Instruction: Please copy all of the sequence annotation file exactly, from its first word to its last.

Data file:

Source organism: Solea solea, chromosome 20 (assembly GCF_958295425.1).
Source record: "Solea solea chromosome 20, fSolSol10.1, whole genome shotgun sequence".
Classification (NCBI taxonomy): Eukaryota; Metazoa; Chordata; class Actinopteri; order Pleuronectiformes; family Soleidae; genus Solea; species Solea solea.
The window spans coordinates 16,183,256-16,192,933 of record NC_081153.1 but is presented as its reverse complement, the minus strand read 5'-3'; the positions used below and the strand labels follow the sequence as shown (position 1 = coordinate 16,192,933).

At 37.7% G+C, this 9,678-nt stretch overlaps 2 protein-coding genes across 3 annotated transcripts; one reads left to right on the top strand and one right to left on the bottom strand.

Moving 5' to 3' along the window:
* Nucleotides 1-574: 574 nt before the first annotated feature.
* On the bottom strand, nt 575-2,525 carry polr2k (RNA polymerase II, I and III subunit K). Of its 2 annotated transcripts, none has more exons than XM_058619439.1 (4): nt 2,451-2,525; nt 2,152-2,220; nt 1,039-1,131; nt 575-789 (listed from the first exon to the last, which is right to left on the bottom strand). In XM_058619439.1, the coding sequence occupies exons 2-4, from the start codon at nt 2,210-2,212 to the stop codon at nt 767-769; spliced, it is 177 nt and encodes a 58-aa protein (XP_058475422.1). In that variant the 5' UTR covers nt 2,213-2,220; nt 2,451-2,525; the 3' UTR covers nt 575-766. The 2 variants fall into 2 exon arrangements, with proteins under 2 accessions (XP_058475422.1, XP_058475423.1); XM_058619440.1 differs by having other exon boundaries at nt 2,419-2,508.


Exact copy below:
Source organism: Solea solea, chromosome 20 (assembly GCF_958295425.1).
Source record: "Solea solea chromosome 20, fSolSol10.1, whole genome shotgun sequence".
Classification (NCBI taxonomy): Eukaryota; Metazoa; Chordata; class Actinopteri; order Pleuronectiformes; family Soleidae; genus Solea; species Solea solea.
The window spans coordinates 16,183,256-16,192,933 of record NC_081153.1 but is presented as its reverse complement, the minus strand read 5'-3'; the positions used below and the strand labels follow the sequence as shown (position 1 = coordinate 16,192,933).

At 37.7% G+C, this 9,678-nt stretch overlaps 2 protein-coding genes across 3 annotated transcripts; one reads left to right on the top strand and one right to left on the bottom strand.

Moving 5' to 3' along the window:
* Nucleotides 1-574: 574 nt before the first annotated feature.
* On the bottom strand, nt 575-2,525 carry polr2k (RNA polymerase II, I and III subunit K). Of its 2 annotated transcripts, none has more exons than XM_058619439.1 (4): nt 2,451-2,525; nt 2,152-2,220; nt 1,039-1,131; nt 575-789 (listed from the first exon to the last, which is right to left on the bottom strand). In XM_058619439.1, the coding sequence occupies exons 2-4, from the start codon at nt 2,210-2,212 to the stop codon at nt 767-769; spliced, it is 177 nt and encodes a 58-aa protein (XP_058475422.1). In that variant the 5' UTR covers nt 2,213-2,220; nt 2,451-2,525; the 3' UTR covers nt 575-766. The 2 variants fall into 2 exon arrangements, with proteins under 2 accessions (XP_058475422.1, XP_058475423.1); XM_058619440.1 differs by having other exon boundaries at nt 2,419-2,508.